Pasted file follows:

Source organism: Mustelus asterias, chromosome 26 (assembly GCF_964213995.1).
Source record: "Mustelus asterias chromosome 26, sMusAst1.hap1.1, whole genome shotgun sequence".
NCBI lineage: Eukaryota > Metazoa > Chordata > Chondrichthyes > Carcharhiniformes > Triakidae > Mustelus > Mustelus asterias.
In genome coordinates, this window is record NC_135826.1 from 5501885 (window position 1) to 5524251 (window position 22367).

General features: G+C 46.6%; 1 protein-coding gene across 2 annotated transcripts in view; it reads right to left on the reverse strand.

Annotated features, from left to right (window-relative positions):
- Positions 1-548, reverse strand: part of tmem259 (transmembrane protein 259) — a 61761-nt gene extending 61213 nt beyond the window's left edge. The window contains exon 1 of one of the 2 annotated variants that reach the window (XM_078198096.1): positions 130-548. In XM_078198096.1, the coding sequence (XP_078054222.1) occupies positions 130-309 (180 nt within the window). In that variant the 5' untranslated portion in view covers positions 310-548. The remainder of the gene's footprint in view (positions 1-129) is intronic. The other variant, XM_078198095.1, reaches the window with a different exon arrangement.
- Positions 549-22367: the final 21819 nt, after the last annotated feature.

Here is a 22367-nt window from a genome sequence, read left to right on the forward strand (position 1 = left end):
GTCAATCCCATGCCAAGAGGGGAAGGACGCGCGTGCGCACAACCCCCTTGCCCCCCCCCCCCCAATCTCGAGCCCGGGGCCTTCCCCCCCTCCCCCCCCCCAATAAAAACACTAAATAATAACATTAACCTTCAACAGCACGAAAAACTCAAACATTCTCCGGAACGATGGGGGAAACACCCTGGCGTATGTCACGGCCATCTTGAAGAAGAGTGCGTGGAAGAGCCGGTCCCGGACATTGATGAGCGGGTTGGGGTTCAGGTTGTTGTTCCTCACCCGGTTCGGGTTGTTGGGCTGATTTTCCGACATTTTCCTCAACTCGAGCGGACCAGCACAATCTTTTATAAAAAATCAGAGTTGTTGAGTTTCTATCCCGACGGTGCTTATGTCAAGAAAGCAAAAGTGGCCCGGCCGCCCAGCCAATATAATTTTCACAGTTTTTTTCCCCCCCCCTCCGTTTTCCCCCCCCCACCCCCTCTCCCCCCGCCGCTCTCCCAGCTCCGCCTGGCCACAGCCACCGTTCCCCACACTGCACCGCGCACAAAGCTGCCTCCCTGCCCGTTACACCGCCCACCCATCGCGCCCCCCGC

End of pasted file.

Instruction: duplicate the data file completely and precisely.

Source organism: Mustelus asterias, chromosome 26 (assembly GCF_964213995.1).
Source record: "Mustelus asterias chromosome 26, sMusAst1.hap1.1, whole genome shotgun sequence".
NCBI lineage: Eukaryota > Metazoa > Chordata > Chondrichthyes > Carcharhiniformes > Triakidae > Mustelus > Mustelus asterias.
In genome coordinates, this window is record NC_135826.1 from 5501885 (window position 1) to 5524251 (window position 22367).

General features: G+C 46.6%; 1 protein-coding gene across 2 annotated transcripts in view; it reads right to left on the reverse strand.

Annotated features, from left to right (window-relative positions):
- Positions 1-548, reverse strand: part of tmem259 (transmembrane protein 259) — a 61761-nt gene extending 61213 nt beyond the window's left edge. The window contains exon 1 of one of the 2 annotated variants that reach the window (XM_078198096.1): positions 130-548. In XM_078198096.1, the coding sequence (XP_078054222.1) occupies positions 130-309 (180 nt within the window). In that variant the 5' untranslated portion in view covers positions 310-548. The remainder of the gene's footprint in view (positions 1-129) is intronic. The other variant, XM_078198095.1, reaches the window with a different exon arrangement.
- Positions 549-22367: the final 21819 nt, after the last annotated feature.

Here is a 22367-nt window from a genome sequence, read left to right on the forward strand (position 1 = left end):
GTCAATCCCATGCCAAGAGGGGAAGGACGCGCGTGCGCACAACCCCCTTGCCCCCCCCCCCCCAATCTCGAGCCCGGGGCCTTCCCCCCCTCCCCCCCCCCAATAAAAACACTAAATAATAACATTAACCTTCAACAGCACGAAAAACTCAAACATTCTCCGGAACGATGGGGGAAACACCCTGGCGTATGTCACGGCCATCTTGAAGAAGAGTGCGTGGAAGAGCCGGTCCCGGACATTGATGAGCGGGTTGGGGTTCAGGTTGTTGTTCCTCACCCGGTTCGGGTTGTTGGGCTGATTTTCCGACATTTTCCTCAACTCGAGCGGACCAGCACAATCTTTTATAAAAAATCAGAGTTGTTGAGTTTCTATCCCGACGGTGCTTATGTCAAGAAAGCAAAAGTGGCCCGGCCGCCCAGCCAATATAATTTTCACAGTTTTTTTCCCCCCCCCTCCGTTTTCCCCCCCCCACCCCCTCTCCCCCCGCCGCTCTCCCAGCTCCGCCTGGCCACAGCCACCGTTCCCCACACTGCACCGCGCACAAAGCTGCCTCCCTGCCCGTTACACCGCCCACCCATCGCGCCCCCCGC